It is my great pleasure to announce a new Forestry Extension & Research Specialist position here at the University of Illinois at Urbana-Champaign. This full-time (60% extension / 40% applied research) position will be stationed at Dixon Springs Agricultural Center in Pope County, Illinois.
Full Job Description/Announcement: https://jobs.illinois.edu/search-jobs/job-details?jobID=45784&job=forestry-extension-and-research-specialist-natural-resources-and-environmental-sciences-a1400643
University of Illinois Job Board: https://jobs.illinois.edu/
Position Number: A1400643
PDF Link: http://www.forestryusa.com/Forestry-Jobs-NRES-Illinois-12.09.14.pdf
Jay C. Hayek, Extension Forestry Specialist
Dept. of Natural Resources & Environmental Sciences University of Illinois at Urbana-Champaign
Office: (217) 244-0534
Fax: (217) 244-3219
1. The Executive Board of SWST has made a decision to extend your 2014 dues for another 6 months!
This means that your 2015 dues are not due until July 1, 2015 and will continue through June 30, 2016. We wanted to incorporate our dues timing to our International Convention because another change we made is to include the cost of your dues in the registration of the Convention. If you attend the Convention in June 2015 the cost of the registration includes your 2015-2016 dues! If not, then your dues will be payable by July 1.
The dues have not changed this year.
Full members: $100
Retired members: $50
Student members: $35
Emerging Country Full Members: $20
Emerging Country Student Members: $10
2. The Registration for the 2015 SWST International Convention is open! You can register at
You can find all the details about the Convention at http://swst.org/meetings/AM15/index.html where you can also reserve your room accommodations.
Those of you who have submitted abstracts for the Convention will be notified by January 1 as to whether you have a poster or oral presentation. Thank you for all your support of the Convention.
Merry Christmas and Happy New Year to all of you! Thank you for all you do for your Society!
Victoria L. Herian
Society of Wood Science and Technology
P.O. Box 6155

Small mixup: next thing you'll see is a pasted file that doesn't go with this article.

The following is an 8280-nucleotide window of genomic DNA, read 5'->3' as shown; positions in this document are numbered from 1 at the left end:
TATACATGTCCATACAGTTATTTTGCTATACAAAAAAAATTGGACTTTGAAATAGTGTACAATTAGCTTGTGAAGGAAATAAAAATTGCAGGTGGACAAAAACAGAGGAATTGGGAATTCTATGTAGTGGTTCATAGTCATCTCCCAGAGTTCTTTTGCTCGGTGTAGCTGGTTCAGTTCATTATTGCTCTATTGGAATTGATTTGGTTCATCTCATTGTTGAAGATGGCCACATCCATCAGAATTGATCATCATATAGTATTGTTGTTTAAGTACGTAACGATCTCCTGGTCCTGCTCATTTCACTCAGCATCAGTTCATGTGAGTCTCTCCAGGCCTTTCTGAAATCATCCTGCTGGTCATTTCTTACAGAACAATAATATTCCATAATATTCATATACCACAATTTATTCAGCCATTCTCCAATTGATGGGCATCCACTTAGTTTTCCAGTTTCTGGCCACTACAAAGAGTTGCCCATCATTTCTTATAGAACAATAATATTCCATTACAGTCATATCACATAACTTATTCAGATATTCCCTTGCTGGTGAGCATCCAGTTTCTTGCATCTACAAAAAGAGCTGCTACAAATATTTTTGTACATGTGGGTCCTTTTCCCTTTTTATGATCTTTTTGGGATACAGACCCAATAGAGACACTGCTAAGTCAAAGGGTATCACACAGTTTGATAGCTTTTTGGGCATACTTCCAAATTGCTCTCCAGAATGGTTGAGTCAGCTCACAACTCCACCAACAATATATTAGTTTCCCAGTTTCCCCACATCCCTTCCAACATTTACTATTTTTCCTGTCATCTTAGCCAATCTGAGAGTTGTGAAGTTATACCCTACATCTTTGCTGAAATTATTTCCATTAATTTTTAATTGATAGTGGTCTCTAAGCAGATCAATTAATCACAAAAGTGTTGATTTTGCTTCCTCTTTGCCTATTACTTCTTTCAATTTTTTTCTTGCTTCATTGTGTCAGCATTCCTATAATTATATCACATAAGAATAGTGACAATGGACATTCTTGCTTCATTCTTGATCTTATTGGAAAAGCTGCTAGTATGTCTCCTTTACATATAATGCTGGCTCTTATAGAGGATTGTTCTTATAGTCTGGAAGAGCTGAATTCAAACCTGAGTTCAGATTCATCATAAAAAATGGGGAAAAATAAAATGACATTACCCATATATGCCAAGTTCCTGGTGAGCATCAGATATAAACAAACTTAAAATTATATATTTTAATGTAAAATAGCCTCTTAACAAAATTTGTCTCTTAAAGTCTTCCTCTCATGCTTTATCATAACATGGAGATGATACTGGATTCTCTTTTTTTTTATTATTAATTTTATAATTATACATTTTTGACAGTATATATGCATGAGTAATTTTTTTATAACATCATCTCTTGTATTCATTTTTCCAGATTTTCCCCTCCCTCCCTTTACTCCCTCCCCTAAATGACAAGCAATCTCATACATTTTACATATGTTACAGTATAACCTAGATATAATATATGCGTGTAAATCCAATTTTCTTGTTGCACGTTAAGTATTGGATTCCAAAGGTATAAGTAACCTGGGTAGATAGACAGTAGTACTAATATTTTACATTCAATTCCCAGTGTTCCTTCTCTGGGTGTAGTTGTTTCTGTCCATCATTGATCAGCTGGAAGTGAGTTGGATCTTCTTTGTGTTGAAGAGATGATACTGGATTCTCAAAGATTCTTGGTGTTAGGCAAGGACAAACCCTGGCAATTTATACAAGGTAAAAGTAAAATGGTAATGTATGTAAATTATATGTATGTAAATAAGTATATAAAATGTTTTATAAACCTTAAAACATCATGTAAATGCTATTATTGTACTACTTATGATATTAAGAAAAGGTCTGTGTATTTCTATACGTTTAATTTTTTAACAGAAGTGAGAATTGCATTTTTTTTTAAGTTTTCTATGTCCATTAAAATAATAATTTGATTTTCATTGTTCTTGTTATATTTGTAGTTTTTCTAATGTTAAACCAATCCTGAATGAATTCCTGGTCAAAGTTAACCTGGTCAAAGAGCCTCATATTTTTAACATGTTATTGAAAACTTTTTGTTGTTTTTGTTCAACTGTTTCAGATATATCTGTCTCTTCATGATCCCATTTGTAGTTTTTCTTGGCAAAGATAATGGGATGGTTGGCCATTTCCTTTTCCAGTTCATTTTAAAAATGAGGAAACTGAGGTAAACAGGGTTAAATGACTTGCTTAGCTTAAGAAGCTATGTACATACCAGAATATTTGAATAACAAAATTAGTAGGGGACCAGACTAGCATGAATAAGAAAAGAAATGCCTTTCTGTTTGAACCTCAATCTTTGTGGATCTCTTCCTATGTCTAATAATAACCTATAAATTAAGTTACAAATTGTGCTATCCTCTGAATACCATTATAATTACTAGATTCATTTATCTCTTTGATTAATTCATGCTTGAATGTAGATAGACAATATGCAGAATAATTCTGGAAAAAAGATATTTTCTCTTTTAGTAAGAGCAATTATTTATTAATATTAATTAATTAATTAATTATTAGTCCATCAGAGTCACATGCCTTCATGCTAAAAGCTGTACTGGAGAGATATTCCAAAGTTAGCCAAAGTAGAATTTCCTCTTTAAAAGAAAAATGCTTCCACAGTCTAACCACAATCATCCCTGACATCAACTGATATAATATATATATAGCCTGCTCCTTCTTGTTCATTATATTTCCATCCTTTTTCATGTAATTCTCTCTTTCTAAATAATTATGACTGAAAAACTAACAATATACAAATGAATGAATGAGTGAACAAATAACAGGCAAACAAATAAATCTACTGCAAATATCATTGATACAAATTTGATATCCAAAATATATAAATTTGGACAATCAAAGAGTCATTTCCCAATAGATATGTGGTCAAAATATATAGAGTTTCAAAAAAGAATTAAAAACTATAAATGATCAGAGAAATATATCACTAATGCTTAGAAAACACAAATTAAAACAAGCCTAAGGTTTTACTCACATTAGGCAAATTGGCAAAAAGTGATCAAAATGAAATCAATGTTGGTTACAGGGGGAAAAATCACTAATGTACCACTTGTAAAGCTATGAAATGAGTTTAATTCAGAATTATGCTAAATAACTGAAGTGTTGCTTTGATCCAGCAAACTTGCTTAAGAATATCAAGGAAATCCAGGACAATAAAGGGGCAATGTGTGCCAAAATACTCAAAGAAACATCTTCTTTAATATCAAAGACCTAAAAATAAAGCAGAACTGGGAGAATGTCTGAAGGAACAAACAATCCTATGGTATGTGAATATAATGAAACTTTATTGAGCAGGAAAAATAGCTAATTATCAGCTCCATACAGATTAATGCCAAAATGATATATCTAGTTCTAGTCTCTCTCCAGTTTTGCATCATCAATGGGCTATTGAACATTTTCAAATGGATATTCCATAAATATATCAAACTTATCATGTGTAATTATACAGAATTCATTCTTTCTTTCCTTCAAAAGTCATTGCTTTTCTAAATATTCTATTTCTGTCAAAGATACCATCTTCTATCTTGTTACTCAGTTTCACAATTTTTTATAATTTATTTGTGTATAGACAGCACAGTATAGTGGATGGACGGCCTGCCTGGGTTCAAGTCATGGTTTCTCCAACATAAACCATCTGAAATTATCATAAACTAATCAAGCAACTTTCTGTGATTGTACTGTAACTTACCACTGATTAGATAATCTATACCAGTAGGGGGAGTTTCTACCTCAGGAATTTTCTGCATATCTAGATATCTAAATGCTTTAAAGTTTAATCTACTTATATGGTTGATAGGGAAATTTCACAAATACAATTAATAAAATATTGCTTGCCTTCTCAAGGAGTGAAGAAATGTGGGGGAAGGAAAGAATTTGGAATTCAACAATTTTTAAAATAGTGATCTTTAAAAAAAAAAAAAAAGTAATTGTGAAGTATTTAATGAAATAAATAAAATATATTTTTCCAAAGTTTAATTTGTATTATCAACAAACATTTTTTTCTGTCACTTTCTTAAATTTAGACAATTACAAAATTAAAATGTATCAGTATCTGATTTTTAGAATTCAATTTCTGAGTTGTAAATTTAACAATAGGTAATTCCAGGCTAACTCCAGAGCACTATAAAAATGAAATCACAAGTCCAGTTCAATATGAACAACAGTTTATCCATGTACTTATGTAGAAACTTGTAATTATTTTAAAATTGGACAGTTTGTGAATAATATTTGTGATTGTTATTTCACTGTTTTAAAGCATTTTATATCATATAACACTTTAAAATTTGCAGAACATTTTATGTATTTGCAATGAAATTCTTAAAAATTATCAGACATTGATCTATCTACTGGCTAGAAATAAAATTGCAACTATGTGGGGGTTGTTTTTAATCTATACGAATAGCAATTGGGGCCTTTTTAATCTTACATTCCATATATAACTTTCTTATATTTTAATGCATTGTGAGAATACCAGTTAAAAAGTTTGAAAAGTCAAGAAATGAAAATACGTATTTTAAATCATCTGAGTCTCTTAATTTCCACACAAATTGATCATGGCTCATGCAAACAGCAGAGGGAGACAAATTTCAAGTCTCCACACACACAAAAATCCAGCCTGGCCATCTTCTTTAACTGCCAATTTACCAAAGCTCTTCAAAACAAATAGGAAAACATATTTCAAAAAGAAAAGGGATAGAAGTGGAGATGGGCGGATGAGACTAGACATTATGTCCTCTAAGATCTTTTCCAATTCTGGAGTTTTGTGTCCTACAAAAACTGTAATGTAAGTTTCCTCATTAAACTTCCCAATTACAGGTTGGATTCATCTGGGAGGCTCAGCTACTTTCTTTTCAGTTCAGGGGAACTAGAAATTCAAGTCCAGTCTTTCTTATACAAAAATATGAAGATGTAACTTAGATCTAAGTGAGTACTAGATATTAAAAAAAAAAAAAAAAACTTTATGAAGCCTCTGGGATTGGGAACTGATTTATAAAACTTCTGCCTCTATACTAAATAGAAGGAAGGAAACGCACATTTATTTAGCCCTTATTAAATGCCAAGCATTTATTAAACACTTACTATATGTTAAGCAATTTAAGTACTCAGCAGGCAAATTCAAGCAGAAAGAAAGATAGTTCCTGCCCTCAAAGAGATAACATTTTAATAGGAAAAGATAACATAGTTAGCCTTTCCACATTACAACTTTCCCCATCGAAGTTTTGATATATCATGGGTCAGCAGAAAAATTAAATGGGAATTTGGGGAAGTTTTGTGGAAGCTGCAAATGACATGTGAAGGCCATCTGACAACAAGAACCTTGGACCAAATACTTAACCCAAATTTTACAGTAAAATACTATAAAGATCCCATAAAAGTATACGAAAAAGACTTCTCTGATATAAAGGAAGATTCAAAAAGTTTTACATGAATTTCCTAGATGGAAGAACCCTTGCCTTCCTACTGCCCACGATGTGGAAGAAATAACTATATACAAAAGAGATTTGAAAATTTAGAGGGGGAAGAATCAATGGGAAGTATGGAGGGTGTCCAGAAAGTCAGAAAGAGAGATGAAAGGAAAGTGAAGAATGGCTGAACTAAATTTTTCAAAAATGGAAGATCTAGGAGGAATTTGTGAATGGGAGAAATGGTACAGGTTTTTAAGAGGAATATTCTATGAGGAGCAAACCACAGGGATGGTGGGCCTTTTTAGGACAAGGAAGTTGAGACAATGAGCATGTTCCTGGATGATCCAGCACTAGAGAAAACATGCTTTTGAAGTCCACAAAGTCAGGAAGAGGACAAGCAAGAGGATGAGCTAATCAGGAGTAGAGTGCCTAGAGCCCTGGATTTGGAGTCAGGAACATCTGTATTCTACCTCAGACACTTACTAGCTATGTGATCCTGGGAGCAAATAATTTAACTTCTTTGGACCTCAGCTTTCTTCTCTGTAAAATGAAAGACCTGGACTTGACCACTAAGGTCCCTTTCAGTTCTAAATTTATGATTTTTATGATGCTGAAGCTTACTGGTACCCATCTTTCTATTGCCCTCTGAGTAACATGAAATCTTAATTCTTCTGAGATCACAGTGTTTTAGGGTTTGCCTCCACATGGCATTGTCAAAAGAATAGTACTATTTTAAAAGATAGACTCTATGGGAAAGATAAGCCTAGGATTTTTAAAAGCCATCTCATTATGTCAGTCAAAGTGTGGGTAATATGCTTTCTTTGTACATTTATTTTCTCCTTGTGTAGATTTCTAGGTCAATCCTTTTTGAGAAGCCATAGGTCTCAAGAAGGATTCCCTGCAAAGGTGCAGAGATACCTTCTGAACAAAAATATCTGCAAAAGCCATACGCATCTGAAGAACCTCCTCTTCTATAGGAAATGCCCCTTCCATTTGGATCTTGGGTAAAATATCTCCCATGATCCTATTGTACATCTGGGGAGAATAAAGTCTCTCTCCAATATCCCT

Monona, WI 53716 USA
December 5, 2014
MADISON, Wis. – Wisconsin’s high quality hardwoods, beautiful pines and skilled workforce helped the state secure the top ranking nationwide in wood furniture manufacturing employment.
While other states saw wood furniture industry employment decline, Wisconsin manufacturers increased employment slightly, to 4,144 in 2013, up from 4,040 in 2011, according to data from the U.S. Bureau of Labor Statistics quarterly census of employment and wages.
The employment category covers non-upholstered wood furniture.
“We’re pleased to see Wisconsin forest product businesses succeed in the face of stiff competition from overseas,” said Governor Scott Walker. “Our sustainably managed forests produce quality raw materials even as our state’s educational and vocational training institutions help develop a forest products workforce capable of adding value at all levels of production. These latest figures are further evidence of Wisconsin’s competitive edge in terms of the environment and the economy.”
Paul DeLong, chief state forester with the Wisconsin Department of Natural Resources, said the recent numbers are another indication of the many ways in which Wisconsin’s timber industry strengthens communities from the ground up.
“In addition to furniture manufacturing, the larger forest products employment base includes traditional logging, trucking and mill operations as well as forest products research, energy, consulting and tourism industries,” DeLong said.
Overall, Wisconsin’s public and private lands generate forest products valued at nearly $22.9 billion each year and support more than 59,000 jobs based on numbers from the Wisconsin Economic Development Corp. and additional sources.
All of this is occurring while Wisconsin’s forests continue to add a net 185 million cubic feet of saw timber annually – or enough to frame about 139,000 homes.
“In many ways, our forests are our future supporting jobs, welcoming visitors and contributing to our quality of life now and for future generations,” DeLong said.